French actress Adèle Haenel has reignited the #MeToo debate in France with bombshell allegations director Christophe Ruggia molested her as a young teenager, according to an in-depth interview with French investigative news site Mediapart which was published on Sunday (November 3).
Within the report, Ruggia, who is a respected figure within the French film industry “categorically” denied the accusations through his lawyer.
Haenel, who stars in Celine Sciamma’s period drama Portrait Of Lady On Fire, was cast by Ruggia in the lead role of his 2002 drama The Devils. It was her breakout role.
The actress described in graphic detail how Ruggia sexually harassed and molested her over a three-year period, beginning with the shoot of the film in 2001 and continuing into its promotional campaign and festival tour, either in his home or while travelling with the feature.
Haenel was just 12 years old when the alleged molestation began and continued until she was 15-years old. Ruggia was 36 to 39-years-old during this period.
Haenel played an autistic teenager navigating the state care system with her brother in The Devils. It marked the big screen break for the actress who now has nearly 20 feature credits to her name, including Directors’ Fortnight 2019 opener Deerskin, BPM and Water Lilies.
Mediapart said it had cross-checked Haenel’s account against statements from 36 witnesses connected to the actress.
“A number of people attempted, both on set and over the years, to warn against the director’s attitude towards the actress,” read the article.
Haenel told Mediapart that she decided to speak out after watching the HBO documentary Leaving Neverland, exploring allegations of child sexual abuse against Michael Jackson, earlier this year.
“I didn’t know how to talk about it. The fact that it was more like a paedophile case made it more complicated than a case of harassment,” she said.
She said that she would not press charges against Ruggia, partly because she had little faith in the track-record of the French justice system in dealing with allegations of sexual harassment and rape.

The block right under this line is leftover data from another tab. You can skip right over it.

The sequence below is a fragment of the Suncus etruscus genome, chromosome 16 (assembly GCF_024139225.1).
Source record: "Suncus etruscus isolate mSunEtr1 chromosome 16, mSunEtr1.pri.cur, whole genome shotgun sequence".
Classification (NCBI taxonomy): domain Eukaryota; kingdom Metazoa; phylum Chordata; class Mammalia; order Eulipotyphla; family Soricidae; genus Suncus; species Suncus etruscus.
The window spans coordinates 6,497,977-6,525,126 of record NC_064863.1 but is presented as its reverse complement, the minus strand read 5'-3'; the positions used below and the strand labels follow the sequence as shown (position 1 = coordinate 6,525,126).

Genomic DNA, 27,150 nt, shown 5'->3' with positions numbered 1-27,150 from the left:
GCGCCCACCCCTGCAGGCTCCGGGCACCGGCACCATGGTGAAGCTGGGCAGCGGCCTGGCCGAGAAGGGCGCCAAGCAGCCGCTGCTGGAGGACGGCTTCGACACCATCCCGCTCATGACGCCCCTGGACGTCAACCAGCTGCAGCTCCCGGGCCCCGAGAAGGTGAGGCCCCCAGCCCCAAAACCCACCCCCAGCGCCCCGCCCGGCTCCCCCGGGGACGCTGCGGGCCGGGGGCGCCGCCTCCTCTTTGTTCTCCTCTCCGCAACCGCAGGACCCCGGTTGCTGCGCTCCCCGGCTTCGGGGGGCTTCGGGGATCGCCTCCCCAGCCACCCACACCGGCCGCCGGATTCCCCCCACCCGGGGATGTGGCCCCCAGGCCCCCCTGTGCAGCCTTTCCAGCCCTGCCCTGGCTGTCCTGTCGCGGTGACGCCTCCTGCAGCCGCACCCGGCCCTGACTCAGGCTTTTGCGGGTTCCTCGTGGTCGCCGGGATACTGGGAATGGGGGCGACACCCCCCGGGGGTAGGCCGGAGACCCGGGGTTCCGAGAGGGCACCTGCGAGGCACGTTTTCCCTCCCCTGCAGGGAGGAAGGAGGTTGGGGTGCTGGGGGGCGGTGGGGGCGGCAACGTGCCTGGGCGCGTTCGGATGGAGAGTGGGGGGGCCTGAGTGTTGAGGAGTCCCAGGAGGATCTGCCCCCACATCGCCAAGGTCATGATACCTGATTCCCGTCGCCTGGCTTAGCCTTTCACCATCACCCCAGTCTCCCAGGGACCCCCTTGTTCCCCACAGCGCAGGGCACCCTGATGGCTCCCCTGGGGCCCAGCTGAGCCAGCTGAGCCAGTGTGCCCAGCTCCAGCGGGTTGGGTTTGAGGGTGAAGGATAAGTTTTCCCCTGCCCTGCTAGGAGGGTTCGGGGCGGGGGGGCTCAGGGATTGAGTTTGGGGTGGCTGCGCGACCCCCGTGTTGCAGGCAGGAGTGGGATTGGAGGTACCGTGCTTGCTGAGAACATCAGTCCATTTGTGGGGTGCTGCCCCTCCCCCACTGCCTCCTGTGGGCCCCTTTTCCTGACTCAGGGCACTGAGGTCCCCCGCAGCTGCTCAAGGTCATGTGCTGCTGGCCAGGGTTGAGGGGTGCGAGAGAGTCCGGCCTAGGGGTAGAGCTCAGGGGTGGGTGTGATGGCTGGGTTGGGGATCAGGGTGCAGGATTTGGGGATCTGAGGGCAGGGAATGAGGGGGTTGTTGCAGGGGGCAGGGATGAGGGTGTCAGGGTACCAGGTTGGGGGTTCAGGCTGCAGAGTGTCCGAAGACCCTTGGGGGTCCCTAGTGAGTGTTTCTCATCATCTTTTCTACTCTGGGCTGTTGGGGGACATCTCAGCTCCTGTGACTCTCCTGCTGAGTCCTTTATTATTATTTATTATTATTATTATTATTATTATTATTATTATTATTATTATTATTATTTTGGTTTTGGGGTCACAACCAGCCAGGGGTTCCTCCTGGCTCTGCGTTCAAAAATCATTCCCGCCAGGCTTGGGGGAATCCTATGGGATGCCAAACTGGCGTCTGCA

Her decision to go public, she said, was a “militant” act aimed at bringing to an end an era of silence in which sexual assailants got away with their acts.
In its headline for the interview, Mediapart’s report suggested Haenel – who has previously blazed a trail by declaring her homosexuality during the live televised Cesar Awards ceremony on 2014 – was once again breaking a taboo by speaking publicly about what had happened to her as teenager.
France’s tradition of not publicly delving into the private lives of well-known individuals and has weighed on the #MeToo debate in the country.
Although rumours of cases of sexual harassment connected to top producers, directors and other professionals abound in the French film industry, there has been a very little public name and shaming in the local media.
The most high profile film industry case was an allegation of rape made against Luke Besson by Belgian actress Van Roy, which was dismissed by the public prosecutor’s office in Paris.
Haenel is scheduled to discuss her allegations with Mediapart’s publishing editor Edwy Plenel on Monday evening (Nov 4) on the site’s YouTube channel.
Ruggia has also been invited to respond to the accusations in a similar session on Nov 6. There was no confirmation on whether he would participate.